The Federal Reserve says the U.S. economy is growing only moderately and still needs the support of its low interest-rate policies. Following a two-day policy meeting, the Fed says it will continue buying $85 billion a month in bonds to keep long-term interest rates low and encourage more borrowing and spending. In a statement, the Fed again notes that budget policies in Washington have restrained growth, but it makes no mention of the 16-day government shutdown.
- The news was expected, so the Fed's decision not to trim its stimulus program isn't doing much to bolster stocks. After setting new closing highs yesterday, the Dow and the S&P 500 are in retreat this afternoon. The Dow was off about 100 points, while the S&P was down about 15 points. The Nasdaq was more than 30 points lower.
- The Washington Post is reporting that the National Security Agency has secretly broken into the main communications links that connect Yahoo and Google data centers around the world. Over the span of 30 days, the Post says, field collectors processed and sent back more than 180 million records, ranging from "metadata" that indicates who sent or received emails and when, to content such as text, audio and video. Google says it was not aware of the activity, while Yahoo says it has not given the government access to its data centers.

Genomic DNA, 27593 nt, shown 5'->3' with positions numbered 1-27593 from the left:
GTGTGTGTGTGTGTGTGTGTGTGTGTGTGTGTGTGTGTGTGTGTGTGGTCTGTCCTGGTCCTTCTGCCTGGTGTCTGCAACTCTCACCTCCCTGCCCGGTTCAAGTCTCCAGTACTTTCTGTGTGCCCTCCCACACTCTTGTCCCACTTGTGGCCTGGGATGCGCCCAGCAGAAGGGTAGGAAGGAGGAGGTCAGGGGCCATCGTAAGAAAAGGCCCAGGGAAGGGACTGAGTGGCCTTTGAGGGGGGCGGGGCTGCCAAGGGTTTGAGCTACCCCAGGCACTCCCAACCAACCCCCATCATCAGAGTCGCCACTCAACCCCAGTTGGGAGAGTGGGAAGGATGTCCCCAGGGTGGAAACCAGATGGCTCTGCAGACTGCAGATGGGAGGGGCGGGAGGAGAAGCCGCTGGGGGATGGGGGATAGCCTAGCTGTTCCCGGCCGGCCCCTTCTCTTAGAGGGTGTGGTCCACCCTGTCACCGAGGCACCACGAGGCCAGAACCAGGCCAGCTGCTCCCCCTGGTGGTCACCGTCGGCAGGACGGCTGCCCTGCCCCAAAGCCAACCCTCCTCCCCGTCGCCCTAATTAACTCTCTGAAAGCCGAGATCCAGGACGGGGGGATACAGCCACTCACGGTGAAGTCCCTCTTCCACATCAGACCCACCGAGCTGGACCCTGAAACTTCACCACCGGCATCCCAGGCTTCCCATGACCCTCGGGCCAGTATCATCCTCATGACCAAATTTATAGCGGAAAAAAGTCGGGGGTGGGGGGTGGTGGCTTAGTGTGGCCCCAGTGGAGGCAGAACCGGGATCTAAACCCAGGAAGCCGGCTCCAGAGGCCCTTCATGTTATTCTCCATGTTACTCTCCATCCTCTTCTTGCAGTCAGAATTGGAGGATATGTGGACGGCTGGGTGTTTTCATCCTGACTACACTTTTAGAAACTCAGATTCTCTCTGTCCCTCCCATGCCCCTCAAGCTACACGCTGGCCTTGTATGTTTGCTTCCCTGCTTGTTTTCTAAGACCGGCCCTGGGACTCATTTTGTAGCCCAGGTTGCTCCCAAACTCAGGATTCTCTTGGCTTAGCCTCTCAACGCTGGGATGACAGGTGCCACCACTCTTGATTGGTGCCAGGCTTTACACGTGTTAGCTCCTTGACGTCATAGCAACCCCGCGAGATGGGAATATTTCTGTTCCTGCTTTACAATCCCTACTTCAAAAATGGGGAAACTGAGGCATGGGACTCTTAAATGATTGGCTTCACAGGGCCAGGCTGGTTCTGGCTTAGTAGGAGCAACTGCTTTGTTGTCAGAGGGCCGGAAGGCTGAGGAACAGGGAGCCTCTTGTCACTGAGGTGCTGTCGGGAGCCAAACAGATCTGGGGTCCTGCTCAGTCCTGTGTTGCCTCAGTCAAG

- Health and Human Services says consumers filling out online applications for health insurance through the federal website can "trust that the information they're providing is protected by stringent security standards." Republican lawmakers raised security questions about HealthCare.gov at a hearing today, citing a government memo that shows officials raised concerns that a lack of testing posed a "high" risk. HHS maintains "the technology underlying the application process has been tested and is secure."
- Lenovo has hired Ashton Kutcher to help design and pitch its latest line of tablets. The computer-maker calls the tech-savvy actor a "product engineer" who will bring ideas along with his image. The star of the Steve Jobs biopic and the sitcom "Two and a Half Men" has invested venture capital in more than a dozen Silicon Valley startups.
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